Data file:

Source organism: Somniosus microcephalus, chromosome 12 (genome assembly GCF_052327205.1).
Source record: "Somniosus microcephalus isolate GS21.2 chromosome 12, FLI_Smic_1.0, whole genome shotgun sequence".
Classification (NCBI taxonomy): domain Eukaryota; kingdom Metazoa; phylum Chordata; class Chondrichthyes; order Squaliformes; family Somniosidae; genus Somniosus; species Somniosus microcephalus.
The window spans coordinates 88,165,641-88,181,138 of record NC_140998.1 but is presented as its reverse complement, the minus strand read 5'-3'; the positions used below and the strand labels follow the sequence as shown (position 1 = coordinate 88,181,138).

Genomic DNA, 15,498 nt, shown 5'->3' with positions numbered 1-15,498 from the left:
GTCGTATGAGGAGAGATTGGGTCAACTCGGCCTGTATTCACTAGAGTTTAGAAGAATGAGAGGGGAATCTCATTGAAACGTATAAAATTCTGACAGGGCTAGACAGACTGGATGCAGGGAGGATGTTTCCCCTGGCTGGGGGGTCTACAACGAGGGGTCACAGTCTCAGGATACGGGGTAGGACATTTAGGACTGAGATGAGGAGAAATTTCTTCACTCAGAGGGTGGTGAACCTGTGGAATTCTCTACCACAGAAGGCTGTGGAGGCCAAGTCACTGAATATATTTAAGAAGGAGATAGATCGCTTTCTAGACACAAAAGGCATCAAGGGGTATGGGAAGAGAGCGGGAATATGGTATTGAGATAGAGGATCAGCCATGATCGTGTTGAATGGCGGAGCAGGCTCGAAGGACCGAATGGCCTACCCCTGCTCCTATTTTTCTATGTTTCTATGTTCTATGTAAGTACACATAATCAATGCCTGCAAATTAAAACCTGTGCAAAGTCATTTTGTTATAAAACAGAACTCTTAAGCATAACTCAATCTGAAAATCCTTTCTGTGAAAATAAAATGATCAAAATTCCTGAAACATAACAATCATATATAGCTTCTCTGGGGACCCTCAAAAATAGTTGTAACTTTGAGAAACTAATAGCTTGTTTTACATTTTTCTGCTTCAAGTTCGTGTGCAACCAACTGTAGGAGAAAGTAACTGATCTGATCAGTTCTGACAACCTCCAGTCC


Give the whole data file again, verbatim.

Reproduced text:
Source organism: Somniosus microcephalus, chromosome 12 (genome assembly GCF_052327205.1).
Source record: "Somniosus microcephalus isolate GS21.2 chromosome 12, FLI_Smic_1.0, whole genome shotgun sequence".
Classification (NCBI taxonomy): domain Eukaryota; kingdom Metazoa; phylum Chordata; class Chondrichthyes; order Squaliformes; family Somniosidae; genus Somniosus; species Somniosus microcephalus.
The window spans coordinates 88,165,641-88,181,138 of record NC_140998.1 but is presented as its reverse complement, the minus strand read 5'-3'; the positions used below and the strand labels follow the sequence as shown (position 1 = coordinate 88,181,138).

Genomic DNA, 15,498 nt, shown 5'->3' with positions numbered 1-15,498 from the left:
GTCGTATGAGGAGAGATTGGGTCAACTCGGCCTGTATTCACTAGAGTTTAGAAGAATGAGAGGGGAATCTCATTGAAACGTATAAAATTCTGACAGGGCTAGACAGACTGGATGCAGGGAGGATGTTTCCCCTGGCTGGGGGGTCTACAACGAGGGGTCACAGTCTCAGGATACGGGGTAGGACATTTAGGACTGAGATGAGGAGAAATTTCTTCACTCAGAGGGTGGTGAACCTGTGGAATTCTCTACCACAGAAGGCTGTGGAGGCCAAGTCACTGAATATATTTAAGAAGGAGATAGATCGCTTTCTAGACACAAAAGGCATCAAGGGGTATGGGAAGAGAGCGGGAATATGGTATTGAGATAGAGGATCAGCCATGATCGTGTTGAATGGCGGAGCAGGCTCGAAGGACCGAATGGCCTACCCCTGCTCCTATTTTTCTATGTTTCTATGTTCTATGTAAGTACACATAATCAATGCCTGCAAATTAAAACCTGTGCAAAGTCATTTTGTTATAAAACAGAACTCTTAAGCATAACTCAATCTGAAAATCCTTTCTGTGAAAATAAAATGATCAAAATTCCTGAAACATAACAATCATATATAGCTTCTCTGGGGACCCTCAAAAATAGTTGTAACTTTGAGAAACTAATAGCTTGTTTTACATTTTTCTGCTTCAAGTTCGTGTGCAACCAACTGTAGGAGAAAGTAACTGATCTGATCAGTTCTGACAACCTCCAGTCC